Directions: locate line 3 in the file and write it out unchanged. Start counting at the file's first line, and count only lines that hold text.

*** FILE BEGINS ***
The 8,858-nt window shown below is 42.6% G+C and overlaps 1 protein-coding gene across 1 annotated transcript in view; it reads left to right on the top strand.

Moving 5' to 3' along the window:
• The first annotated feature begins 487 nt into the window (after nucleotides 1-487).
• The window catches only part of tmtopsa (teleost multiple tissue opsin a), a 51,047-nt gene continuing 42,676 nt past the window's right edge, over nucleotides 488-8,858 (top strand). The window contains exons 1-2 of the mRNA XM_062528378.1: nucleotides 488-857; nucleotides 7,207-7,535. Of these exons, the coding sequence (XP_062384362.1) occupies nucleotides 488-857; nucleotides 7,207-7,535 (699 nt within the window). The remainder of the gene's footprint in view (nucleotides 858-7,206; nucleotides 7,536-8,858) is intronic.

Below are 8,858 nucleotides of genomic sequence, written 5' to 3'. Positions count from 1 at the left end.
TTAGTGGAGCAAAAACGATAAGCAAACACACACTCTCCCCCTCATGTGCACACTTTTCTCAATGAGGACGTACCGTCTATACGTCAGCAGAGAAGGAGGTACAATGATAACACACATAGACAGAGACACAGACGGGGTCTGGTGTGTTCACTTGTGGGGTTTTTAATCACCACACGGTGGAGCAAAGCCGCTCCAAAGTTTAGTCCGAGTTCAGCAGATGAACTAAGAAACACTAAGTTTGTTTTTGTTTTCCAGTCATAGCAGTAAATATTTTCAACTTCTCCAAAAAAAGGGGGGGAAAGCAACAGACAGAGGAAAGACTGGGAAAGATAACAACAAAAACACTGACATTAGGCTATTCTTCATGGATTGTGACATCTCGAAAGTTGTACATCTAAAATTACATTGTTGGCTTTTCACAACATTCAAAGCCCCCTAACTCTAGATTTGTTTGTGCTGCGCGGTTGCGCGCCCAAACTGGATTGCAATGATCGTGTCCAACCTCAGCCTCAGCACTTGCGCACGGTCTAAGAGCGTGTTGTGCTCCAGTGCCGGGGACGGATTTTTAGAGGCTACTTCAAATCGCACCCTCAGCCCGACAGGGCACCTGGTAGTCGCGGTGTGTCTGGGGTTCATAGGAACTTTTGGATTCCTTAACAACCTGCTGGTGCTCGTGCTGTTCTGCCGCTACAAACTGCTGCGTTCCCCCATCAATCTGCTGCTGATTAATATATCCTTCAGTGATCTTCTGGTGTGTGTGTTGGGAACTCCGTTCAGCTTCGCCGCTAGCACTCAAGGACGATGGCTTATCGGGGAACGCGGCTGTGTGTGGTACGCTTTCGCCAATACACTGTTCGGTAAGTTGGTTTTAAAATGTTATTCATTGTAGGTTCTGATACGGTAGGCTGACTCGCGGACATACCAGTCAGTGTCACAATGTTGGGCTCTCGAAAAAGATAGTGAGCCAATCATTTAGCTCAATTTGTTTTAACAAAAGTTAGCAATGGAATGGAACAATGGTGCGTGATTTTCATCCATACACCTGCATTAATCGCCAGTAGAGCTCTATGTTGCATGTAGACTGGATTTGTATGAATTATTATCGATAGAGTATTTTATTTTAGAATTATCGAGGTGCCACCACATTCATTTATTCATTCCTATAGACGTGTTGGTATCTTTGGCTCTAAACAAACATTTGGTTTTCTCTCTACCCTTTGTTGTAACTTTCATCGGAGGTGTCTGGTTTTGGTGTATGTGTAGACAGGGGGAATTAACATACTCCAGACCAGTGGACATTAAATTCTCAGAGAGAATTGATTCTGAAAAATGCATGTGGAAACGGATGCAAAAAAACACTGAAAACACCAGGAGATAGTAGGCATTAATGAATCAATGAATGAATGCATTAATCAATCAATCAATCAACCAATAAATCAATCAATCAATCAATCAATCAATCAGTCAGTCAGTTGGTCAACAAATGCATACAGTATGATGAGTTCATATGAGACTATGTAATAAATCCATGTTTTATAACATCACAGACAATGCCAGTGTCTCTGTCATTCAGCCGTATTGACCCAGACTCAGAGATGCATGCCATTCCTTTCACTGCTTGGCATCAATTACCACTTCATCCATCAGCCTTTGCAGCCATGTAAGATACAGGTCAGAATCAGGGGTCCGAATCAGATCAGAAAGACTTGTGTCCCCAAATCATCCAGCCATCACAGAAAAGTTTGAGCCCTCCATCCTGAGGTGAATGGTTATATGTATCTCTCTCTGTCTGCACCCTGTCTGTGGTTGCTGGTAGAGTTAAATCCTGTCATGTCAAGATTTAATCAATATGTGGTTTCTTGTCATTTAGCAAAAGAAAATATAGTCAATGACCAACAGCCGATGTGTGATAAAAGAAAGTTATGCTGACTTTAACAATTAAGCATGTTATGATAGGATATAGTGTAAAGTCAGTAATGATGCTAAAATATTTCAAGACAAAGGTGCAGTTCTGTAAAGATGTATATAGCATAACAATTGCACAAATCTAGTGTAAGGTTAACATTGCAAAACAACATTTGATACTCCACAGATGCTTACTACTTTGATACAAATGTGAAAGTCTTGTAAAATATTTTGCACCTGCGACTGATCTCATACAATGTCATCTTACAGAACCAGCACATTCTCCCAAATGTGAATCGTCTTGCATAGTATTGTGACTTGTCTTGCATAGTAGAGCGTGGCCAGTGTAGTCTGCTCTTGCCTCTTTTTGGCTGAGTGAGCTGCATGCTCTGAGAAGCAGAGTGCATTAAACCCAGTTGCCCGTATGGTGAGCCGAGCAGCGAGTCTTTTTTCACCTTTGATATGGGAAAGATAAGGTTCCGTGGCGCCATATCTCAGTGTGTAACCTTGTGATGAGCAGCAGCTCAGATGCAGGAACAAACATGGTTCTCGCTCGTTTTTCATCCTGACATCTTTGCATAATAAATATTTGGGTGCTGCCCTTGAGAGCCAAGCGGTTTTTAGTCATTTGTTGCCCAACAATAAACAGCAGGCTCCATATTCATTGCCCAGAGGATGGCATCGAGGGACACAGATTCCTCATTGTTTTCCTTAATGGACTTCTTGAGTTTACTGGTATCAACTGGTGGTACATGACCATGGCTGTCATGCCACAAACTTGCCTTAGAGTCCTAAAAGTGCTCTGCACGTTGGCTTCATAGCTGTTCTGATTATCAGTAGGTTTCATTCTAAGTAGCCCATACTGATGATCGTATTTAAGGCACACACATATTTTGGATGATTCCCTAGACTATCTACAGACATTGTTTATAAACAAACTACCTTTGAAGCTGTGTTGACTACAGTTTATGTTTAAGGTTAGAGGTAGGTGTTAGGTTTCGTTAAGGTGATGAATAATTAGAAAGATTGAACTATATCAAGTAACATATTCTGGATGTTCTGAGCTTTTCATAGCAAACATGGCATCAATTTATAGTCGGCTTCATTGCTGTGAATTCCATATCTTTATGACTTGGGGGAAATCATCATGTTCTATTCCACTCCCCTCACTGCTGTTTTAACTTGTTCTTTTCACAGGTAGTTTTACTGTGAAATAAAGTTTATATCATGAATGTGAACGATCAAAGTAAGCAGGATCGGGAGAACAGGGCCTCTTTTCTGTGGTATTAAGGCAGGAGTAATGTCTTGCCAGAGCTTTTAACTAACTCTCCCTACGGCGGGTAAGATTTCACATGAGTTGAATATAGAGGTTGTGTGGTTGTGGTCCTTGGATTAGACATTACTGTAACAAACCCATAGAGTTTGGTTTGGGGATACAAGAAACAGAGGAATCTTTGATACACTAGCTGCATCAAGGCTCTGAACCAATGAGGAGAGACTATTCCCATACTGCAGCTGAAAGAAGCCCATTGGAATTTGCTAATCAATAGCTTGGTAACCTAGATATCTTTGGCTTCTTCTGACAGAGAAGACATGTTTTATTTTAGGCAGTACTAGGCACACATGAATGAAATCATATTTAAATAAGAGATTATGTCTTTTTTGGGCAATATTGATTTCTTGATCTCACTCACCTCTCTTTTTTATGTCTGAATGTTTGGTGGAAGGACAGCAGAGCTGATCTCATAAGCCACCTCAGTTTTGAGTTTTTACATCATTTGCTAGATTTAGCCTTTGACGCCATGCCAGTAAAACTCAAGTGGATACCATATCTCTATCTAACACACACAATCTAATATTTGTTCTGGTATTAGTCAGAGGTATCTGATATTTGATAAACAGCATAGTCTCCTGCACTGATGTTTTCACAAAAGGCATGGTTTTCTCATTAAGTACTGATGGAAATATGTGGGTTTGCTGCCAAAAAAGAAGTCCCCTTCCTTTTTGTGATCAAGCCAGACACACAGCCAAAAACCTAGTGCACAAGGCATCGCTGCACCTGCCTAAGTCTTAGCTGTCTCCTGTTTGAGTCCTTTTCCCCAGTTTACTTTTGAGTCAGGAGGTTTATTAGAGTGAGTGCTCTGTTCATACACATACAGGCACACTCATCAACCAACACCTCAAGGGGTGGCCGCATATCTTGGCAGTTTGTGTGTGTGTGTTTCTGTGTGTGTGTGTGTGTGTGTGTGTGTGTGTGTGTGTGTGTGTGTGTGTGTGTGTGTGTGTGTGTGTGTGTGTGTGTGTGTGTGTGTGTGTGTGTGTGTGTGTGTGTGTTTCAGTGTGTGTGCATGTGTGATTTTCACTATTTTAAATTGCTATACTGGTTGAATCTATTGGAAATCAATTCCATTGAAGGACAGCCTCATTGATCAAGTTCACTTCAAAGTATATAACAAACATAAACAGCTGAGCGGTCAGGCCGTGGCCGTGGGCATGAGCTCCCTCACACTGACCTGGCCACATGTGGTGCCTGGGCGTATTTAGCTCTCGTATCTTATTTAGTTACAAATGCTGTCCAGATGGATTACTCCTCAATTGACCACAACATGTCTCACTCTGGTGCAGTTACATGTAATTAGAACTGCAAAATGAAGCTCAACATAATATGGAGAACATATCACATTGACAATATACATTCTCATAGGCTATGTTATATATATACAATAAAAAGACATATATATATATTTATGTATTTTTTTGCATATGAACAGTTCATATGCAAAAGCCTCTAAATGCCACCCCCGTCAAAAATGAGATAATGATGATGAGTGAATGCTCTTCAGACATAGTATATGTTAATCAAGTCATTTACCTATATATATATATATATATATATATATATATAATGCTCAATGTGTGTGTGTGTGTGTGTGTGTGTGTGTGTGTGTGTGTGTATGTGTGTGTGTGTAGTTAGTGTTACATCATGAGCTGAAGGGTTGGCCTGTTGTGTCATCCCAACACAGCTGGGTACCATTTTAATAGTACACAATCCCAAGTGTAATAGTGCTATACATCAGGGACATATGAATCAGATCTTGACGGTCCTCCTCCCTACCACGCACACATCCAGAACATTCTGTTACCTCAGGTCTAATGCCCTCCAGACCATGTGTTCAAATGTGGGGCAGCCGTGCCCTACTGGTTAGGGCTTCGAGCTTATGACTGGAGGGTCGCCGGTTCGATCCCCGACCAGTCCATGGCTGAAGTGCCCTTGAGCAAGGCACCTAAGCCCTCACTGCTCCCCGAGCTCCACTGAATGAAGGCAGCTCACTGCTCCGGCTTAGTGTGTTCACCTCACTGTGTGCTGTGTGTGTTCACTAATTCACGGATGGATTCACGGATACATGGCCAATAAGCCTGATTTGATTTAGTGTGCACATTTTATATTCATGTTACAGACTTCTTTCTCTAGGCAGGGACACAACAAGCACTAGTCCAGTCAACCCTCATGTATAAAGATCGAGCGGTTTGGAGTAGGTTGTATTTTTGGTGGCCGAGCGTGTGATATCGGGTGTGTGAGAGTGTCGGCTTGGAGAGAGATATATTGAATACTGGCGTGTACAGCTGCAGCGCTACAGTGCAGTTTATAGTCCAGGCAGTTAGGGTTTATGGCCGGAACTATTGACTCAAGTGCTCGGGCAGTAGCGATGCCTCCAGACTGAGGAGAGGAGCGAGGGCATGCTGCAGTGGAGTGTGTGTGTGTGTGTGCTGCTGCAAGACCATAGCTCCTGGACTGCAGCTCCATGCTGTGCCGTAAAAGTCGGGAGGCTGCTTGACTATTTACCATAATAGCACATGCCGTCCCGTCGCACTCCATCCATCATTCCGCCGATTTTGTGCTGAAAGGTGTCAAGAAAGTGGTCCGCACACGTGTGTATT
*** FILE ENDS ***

• The first annotated feature begins 487 nt into the window (after nucleotides 1-487).